Saturday, November 02, 2013

Good Bank

They may not be making any profit, but one thing you can say about Amazon: they give good service. If you have a problem, the process and response is almost always painless. Contrast that with the financial arena. Be it a bank or investment company (and they are more or less inseparable these days), trying to resolve a problem with a loan payment or mortgage can mean entering the seventh circle of Hell. But we put up with it because, as Willie Sutton is credited with saying, that's where the money is. (He actually never said that; a reporter made up the quote.) So when I was balancing my checkbook recently and saw a missing deposit, I gritted my teeth for what was to come.

Quick setup: for some accounts, we use Fidelity Investments. Via their online portal, I pay bills and move cash around as needed. Recently, they opened a physical location near us, and I have gotten several calls and emails from John, the guy there who was tasked to be our "prime" contact. But having occasionally gone in to that location and others to deposit checks, and had merely OK experiences, I have been just as happy to transact via mail and web.

So when I discovered the missing deposit, I clicked online and sent a note. It was a relatively small check, one of a weekly series generated by my business. Some weeks I don't even bother depositing them; I accumulate several, and send in a batch. Recently, I started saving the stamp, and used the new "take a photo of your check and the funds magically appear in your account" app. Ain't technology amazing?

My note was bucked to John and his associates, and they sent me an email. Seems the check was marked as a duplicate and was being returned. I assumed human error was in play: it was duplicate amount, not a duplicate check, and someone in their back office just got confused. It happens. Not a big deal, I would just resubmit it. Have a nice day.

When I got it back and tried again using the electronic photo feature, the system rejected it. A little more steamed this time, I sent another note. John responded that the system must be having issues. If I just stopped by or sent it to him, he would resolve it himself. I did so, and a few days later got yet another missive: it was still showing as a duplicate, and they would return it again.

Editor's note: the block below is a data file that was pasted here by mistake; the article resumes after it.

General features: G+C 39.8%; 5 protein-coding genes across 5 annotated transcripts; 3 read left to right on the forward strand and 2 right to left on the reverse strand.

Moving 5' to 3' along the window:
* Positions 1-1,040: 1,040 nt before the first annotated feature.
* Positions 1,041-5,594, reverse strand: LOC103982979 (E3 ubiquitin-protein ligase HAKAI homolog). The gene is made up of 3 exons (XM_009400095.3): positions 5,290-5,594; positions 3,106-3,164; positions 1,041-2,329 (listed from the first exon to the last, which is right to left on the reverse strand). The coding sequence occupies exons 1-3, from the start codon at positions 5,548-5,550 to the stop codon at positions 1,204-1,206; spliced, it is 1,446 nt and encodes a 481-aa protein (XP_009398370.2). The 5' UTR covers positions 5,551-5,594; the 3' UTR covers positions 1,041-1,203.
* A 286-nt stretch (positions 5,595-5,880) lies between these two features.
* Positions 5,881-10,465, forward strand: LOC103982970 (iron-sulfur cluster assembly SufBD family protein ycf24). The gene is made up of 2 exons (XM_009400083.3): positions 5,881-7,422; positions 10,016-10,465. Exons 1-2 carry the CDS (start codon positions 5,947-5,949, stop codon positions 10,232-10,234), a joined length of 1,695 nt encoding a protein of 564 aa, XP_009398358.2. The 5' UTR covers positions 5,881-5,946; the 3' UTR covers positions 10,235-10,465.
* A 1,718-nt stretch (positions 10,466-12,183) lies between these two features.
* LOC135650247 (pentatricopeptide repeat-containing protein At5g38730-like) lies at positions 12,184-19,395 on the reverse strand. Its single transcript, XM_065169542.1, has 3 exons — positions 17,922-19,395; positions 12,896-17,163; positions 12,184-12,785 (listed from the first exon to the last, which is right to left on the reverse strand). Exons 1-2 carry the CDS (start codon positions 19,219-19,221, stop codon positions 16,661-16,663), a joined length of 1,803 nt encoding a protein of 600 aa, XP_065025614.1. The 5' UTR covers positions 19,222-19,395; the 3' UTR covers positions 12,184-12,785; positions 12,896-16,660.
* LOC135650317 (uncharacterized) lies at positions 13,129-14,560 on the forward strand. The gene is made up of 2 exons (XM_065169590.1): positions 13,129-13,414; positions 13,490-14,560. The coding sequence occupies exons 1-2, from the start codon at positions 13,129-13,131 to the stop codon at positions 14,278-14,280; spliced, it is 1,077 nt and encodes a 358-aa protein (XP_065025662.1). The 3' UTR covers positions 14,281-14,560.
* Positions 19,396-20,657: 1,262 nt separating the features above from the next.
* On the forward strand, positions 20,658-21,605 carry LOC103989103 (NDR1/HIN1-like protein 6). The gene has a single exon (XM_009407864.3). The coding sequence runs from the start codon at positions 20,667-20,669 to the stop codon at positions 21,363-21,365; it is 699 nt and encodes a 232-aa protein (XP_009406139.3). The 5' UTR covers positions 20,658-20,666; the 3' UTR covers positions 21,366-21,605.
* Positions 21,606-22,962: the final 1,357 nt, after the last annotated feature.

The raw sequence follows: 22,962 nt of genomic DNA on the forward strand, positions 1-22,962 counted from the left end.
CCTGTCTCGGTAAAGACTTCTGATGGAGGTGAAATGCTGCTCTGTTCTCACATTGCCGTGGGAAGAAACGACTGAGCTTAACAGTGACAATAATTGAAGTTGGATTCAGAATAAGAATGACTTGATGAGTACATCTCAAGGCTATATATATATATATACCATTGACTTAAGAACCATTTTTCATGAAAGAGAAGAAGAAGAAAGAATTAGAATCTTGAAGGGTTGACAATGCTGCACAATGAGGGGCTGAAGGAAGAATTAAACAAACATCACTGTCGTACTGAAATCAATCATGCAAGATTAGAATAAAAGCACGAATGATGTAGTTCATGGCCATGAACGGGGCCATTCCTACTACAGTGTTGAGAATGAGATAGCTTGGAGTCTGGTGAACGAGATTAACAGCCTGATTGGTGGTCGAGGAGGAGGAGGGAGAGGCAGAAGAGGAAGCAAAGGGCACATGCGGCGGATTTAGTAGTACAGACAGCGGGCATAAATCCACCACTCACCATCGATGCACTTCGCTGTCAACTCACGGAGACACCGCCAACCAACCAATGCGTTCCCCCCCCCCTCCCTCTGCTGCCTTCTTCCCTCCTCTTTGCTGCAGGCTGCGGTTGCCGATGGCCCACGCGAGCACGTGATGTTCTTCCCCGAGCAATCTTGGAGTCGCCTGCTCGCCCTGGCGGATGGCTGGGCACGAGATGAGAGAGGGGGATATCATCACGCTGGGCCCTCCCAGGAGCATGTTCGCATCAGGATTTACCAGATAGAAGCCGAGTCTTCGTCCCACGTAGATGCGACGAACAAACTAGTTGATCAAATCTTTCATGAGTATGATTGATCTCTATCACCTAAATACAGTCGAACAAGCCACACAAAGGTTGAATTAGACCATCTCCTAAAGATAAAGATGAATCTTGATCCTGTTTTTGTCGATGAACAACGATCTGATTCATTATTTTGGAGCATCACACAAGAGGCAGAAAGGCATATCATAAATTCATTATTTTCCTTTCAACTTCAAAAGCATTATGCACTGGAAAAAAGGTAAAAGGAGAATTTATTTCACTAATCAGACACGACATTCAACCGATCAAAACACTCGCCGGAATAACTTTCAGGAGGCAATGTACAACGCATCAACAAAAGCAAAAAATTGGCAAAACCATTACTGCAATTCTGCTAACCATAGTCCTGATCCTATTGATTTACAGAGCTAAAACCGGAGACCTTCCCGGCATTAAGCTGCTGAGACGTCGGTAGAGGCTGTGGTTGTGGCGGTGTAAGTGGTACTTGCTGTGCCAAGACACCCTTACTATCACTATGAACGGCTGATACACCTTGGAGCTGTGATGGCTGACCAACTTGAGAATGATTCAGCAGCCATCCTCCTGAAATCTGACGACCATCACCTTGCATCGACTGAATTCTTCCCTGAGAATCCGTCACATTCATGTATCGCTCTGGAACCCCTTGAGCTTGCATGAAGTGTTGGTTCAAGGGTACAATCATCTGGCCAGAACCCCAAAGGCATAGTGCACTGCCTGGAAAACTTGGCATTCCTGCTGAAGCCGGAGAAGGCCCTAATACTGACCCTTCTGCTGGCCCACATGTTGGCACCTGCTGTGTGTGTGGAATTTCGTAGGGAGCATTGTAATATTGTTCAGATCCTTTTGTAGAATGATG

At that point I had enough. I had the original deposit slip clearly showing two checks with identical amounts, not duplicates. I fired off a terse email, stating that if they couldn't do their job, I would do it for them. I demanded copies of all checks in that amount for the last 90 days. I would show them the one-for-one match, and why it was their screw-up. They wrote back, saying I would have the images shortly. And because they were sorry for the trouble I was having, they put $100 into my account as a goodwill gesture.

Now, I have NEVER had a bank give me anything beyond a refrigerator magnet. It cooled me down a bit as I waited for the copies to arrive. When they did, I went to work, anxious to show them the error of their ways. Of course, you know the punch line: the error was mine. I had deposited the check once via the phone app, not marked it as such, and then sent it in physically as well, the very description of a duplicate deposit. I wrote John and his people a chastened note, apologizing for being yet another stupid client, and asked them to reverse their goodwill deposit. They graciously refused, telling me to keep it as a token of the value they place on my business.

So while there may be official "bad" banks as an accounting gimmick, on the basis on this experience, I have to place at least one in the "good" category. John and his gang at Fidelity earned my trust and their stripes. True, Amazon will let me download music, while Fidelity won't let me do the same for cash. But certainly on the service front, they are closing in on the gold standard. And odds are that the download money thing may not be far behind.


Marc Wollin of Bedford pays his bills online on Sunday mornings in his bathrobe. His column appears regularly in The Record-Review, The Scarsdale Inquirer and online at, as well as via Facebook, LinkedIn and Twitter.

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